Welcome to week three of the Stitch Magic Stitch-Along! My apologies for the delayed post this week. I’m writing to you from lovely Cleveland, where I’m filming an episode of a PBS sewing show.
Today we’re talking about pleating, which begins on page 41 of Stitch Magic by Alison Reid. But first, a note: the author uses the terms pleats and tucks to apply to her own techniques, which are gorgeous (like the beautiful throw pillows pictured above). In the sewing community, there have been downright impassioned discussions about the difference in terms. For this sew-along, don’t worry too much about what the “proper” terminology is, but rather focus on how the author utilizes the techniques in her own designs—and how you can customize them for yourself!
Okay, let's dive in. Pleating requires very precise marking and folding, so I’ve only gone over two design samples this week. There are several more techniques in the book to try; I especially like the origami box pleats, shown below.
We’re going to start out with knife pleats, which are flat pleats that are generally uniform in size. Each pleat takes up three times its width. So, for a one-inch pleat, you need to allow yourself three inches of fabric. Make sense?
Start by marking your pleat lines. Mark two-inch pleat sections one inch away form each other. Mark them on the bottom of the fabric as well. Bring one pleat line to the other and pin in place.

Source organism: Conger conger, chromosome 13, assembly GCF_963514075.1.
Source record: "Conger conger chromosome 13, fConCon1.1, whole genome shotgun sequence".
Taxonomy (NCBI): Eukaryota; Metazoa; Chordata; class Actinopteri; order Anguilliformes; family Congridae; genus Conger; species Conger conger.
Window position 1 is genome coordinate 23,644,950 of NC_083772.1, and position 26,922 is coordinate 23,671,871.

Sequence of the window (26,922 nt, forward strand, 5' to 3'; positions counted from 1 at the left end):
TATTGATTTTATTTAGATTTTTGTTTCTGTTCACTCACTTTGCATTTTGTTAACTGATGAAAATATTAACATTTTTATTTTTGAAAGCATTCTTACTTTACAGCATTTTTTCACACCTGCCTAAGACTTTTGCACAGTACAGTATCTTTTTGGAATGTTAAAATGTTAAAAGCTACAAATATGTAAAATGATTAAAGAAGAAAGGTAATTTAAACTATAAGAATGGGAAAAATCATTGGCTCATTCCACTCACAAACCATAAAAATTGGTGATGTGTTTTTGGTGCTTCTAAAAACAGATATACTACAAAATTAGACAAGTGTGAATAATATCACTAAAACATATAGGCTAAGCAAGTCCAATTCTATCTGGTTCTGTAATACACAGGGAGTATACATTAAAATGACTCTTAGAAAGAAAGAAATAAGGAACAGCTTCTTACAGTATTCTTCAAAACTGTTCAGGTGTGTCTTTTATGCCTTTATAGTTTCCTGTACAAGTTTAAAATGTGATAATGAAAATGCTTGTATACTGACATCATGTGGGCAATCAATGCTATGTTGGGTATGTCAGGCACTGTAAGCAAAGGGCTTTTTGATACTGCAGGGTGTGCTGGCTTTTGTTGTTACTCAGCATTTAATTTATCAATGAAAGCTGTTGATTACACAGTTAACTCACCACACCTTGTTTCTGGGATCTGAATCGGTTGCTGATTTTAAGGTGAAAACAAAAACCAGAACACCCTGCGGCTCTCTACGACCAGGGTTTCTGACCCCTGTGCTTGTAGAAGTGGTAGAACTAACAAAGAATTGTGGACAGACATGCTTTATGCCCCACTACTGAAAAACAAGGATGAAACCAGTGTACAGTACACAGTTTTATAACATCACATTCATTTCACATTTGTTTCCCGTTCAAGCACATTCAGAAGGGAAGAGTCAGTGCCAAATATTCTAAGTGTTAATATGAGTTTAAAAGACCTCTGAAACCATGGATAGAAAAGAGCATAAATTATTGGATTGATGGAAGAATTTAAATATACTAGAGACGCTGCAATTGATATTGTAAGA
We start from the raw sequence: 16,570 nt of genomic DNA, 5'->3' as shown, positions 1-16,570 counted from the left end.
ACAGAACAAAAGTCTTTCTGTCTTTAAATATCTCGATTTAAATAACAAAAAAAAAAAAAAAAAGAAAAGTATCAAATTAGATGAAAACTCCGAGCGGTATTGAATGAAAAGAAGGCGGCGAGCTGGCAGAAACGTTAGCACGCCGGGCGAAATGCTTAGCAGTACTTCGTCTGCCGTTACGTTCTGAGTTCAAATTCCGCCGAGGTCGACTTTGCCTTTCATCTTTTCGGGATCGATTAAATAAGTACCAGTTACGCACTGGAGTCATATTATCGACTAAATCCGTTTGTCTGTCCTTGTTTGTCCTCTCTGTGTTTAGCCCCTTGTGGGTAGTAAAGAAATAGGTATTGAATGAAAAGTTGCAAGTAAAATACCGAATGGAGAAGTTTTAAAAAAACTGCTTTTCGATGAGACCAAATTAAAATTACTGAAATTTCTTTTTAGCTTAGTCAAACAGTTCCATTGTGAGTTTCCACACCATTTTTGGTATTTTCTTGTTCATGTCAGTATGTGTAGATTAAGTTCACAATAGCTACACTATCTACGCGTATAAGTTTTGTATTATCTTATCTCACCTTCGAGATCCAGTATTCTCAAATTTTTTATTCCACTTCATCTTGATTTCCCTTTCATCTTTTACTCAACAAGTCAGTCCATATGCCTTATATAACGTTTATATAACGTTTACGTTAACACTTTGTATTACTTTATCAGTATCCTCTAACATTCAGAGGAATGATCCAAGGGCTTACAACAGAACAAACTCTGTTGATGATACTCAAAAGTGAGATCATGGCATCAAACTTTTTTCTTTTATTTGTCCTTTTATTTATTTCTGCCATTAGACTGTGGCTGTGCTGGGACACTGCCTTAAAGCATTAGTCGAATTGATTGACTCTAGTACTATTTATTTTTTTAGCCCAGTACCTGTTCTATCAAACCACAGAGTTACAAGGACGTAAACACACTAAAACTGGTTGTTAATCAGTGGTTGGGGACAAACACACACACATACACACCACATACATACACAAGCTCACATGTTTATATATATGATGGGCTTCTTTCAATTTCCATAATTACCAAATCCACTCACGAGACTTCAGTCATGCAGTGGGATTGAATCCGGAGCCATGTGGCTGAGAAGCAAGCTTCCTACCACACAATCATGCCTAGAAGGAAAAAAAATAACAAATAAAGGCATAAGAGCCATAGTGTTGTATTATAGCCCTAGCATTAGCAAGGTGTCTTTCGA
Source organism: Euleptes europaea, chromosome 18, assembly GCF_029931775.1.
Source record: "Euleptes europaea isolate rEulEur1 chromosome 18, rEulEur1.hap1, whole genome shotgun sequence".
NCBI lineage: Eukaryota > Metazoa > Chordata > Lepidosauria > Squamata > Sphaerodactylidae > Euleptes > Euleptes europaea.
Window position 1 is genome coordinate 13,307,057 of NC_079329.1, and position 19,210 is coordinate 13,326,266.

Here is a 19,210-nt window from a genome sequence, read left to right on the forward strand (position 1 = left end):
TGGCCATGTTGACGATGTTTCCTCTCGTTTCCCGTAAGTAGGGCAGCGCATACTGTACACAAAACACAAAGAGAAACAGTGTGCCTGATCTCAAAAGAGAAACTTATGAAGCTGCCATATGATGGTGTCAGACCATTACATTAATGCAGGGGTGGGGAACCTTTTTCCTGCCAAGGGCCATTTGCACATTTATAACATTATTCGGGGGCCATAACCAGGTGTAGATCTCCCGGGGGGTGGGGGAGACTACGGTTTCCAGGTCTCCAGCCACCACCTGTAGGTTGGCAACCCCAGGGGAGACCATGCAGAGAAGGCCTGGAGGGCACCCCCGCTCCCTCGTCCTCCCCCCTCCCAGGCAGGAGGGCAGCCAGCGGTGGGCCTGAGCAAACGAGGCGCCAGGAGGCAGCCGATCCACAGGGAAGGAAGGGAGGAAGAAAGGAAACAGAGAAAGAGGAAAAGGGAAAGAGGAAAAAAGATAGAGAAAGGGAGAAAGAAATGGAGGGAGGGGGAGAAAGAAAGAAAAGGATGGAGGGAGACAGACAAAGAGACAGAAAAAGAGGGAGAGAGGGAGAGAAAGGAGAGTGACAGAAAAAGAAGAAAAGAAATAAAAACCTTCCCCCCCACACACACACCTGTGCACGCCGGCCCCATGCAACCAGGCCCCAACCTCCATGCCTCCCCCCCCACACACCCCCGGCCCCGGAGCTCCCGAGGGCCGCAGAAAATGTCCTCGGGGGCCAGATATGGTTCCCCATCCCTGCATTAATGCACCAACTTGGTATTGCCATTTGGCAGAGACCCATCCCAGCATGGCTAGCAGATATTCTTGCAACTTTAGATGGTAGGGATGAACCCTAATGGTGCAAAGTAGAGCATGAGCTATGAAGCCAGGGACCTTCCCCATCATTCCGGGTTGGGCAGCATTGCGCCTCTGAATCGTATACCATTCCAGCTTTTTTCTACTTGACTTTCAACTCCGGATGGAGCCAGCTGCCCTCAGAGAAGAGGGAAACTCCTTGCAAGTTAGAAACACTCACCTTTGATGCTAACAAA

To retain the soft, sculptural feel of the pleats, we’re not going to press our sample. (If you want crisper pleats, go ahead and press them.) Now take some six-strand embroidery thread and stitch the pleats down in incremental lines with running stitches.
It’s hard to get a straight line, so mark your fabric with disappearing ink or some sort of tape that doesn’t leave a residue. Masking tape has worked well for me; you might also want to look for Tiger Tape, a quilting notion that has incremental stitch marks along a tape that doesn’t leave any gunk on your fabric. Genius!
Now let’s try another technique. This is a sort of grid, with small projecting pleats in both the horizontal and vertical directions.
Make ¼” pleat marks on your fabric. The pleat marks should be 1-1/4” away from each other.
Fold and pin the vertical pleats. Now, stitch along the side of the pleat that isn’t folded. Next, do the same with the horizontal pleats. But! When you stitch the sections that intersect, pull back the little flap to form a sculptural detail. Your presser foot will want to do this naturally anyway, so you’ll only need to help it along a bit.
My sample got a little crooked at points (See? Marking well is so important!) but I still like how it looks. In fact, it reminds me of the bodice of a designer dress I saw recently. Zac Posen, anyone?
I hope you’ve enjoyed a look at Stitch Magic’s pleating techniques! Next week we’ll be trying cording, which is completely new to me. If you can, get yourself a cording or braiding foot for your machine. This isn’t crucial though—methods with a regular presser foot as well as hand stitches will be shown.